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posted: 11/19/2012 6:00 AM

Facets of Isis offers array of beads, classes in Palatine

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  • Facets if Isis in Palatine offers an array of beads and classes in Palatine. Owner Vilma Lee-Heinzinger left her corporate job more than six years ago to start the business.

    Facets if Isis in Palatine offers an array of beads and classes in Palatine. Owner Vilma Lee-Heinzinger left her corporate job more than six years ago to start the business.
    Photo Courtesy of Facets of Isis


An interview with Vilma Lee-Heinzinger, owner of Facets if Isis in Palatine.

Q: Describe your business. What do you do?

A: Facets of Isis offers a great selection of beads: Swarovski crystals; delica beads; seed beads including miyuki; fire-polished glass; Czech glass; Venetian glass foil beads; natural stones and semiprecious beads; lampwork glass, raku, porcelain and ceramic focals; sterling silver, gold filled, and base metal beads and findings; the latest bead magazines, tools and beading supplies, and much more. Inclusive to our expansive collection of beads, baubles, and materials, Facets of Isis offers a variety of classes from beginner to advanced. These include beading basics, stringing, wire-wrapping, bead-weaving, wire crochet, and many more. If customers don't want to make their own jewelry, Facets of Isis sells finished signature original designs by local artisans and fulfills custom orders to match any outfit from day-to-day, bridal, holiday and special occasions.

Q: What made you start your business?

A: About eight years ago when a friend of mine had her commercial building vacated by tenants that moved to bigger location, my husband and I checked out the location. We fell in love with downtown Palatine, which was very cute with retail boutiques and hometown feel with the farmers market. It took me 24 hours and prayer to decide to retire from "corporate America" and pursue my dream to play with beads and baubles.

Q: What has been the most difficult obstacle in running or starting a small business?

A: Truth be told, the most difficult obstacle was money. Even though my husband and I were financially stable, banks would provide me a small business loan. Even our own personal banks, told me that opening a bead store was too much a risk. So, I decided to "bank" on myself and used savings to follow the dream.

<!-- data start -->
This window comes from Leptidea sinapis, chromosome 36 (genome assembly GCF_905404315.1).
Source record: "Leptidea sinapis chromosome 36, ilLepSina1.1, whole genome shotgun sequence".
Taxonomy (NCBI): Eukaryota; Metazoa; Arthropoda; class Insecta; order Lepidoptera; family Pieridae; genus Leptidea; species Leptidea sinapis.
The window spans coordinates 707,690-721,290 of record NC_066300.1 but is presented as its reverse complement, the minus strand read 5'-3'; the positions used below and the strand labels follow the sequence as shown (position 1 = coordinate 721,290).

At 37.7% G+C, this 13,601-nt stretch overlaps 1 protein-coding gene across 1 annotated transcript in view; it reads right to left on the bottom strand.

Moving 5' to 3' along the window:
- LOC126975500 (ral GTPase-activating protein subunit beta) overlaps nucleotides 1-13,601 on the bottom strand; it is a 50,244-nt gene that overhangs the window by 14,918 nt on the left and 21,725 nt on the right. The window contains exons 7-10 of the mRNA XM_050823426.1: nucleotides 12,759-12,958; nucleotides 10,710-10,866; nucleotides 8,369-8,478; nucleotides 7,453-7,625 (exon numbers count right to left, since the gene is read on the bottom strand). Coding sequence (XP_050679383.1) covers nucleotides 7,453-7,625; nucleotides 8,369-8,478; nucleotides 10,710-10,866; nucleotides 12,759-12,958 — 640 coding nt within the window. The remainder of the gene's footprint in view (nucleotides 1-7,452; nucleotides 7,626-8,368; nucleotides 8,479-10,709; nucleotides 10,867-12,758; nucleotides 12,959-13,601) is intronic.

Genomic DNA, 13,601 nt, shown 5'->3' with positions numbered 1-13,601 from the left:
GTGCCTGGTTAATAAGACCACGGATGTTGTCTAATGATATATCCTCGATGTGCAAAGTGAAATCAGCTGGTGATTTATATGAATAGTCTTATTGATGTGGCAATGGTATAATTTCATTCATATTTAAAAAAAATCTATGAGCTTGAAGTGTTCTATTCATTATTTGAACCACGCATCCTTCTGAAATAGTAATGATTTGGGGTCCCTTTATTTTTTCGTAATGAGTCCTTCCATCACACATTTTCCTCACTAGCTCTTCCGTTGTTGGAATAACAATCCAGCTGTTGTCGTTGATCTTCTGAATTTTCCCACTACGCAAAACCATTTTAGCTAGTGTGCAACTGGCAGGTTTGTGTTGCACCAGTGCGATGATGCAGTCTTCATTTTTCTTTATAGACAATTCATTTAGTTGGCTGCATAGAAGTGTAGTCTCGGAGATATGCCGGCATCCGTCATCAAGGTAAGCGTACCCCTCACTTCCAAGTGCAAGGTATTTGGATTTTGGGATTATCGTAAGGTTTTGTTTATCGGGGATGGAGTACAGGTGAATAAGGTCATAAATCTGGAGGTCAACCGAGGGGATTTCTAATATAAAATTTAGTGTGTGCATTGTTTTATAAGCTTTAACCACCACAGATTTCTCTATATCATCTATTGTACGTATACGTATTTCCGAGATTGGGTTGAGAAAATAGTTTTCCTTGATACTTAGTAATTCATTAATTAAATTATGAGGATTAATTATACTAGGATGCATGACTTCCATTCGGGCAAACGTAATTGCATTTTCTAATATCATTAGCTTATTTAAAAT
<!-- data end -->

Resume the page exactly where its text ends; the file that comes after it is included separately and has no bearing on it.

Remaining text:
Q: What do you enjoy most about operating your business?

A: What I enjoy the most about operating my business is the friends I've made. It's not uncommon for you to walk in and be greeted like that TV sitcom where "everyone knows your name." Not only have I made new friends, my customers are making friends within themselves. Often we will have a table surrounded by happy beaders just enjoying the company of other beaders and sharing ideas. Furthermore, I love to see the look of joy on my customers faces when they try on my designs. Plus, I'm very touched by how happy I can make a student feel when they learn something new that they thought they never could do. Priceless!

Q: Is this what you pictured yourself doing when you were young? When you were young, what did you want to be when you grew up?

A: I grew up poor. I hardly had any toys. What I treasured the most was my Crayola box of 64 color crayons and my Aladdin coloring book. This is where my obsession with playing with colors and drawing pretty baubles began. Never had any idea that these lessens would lead to my beading addiction and playing with colors.

Q: What keeps you up at night?

A: Not much. I rely on the grace of God and His mercy to guide me in my decisions. Other than that, just the loud snoring by my beagle who has to sleep between my husband and I.

Q: If you could give one tip to a rookie business owner, what would it be?

A: Before you leave a nice steady paycheck, make sure you're willing to change your lifestyle. Having your own business has many rewards but you need to be prepared to make sacrifices. Once you decide, don't give up on your dream and pray without ceasing. Having a small business is a lot of hard work. You wear many hats but the joy you get from making people happy is all worth it.

• The Daily Herald features a small suburban business every Monday. Contact Kim Mikus at for more information.

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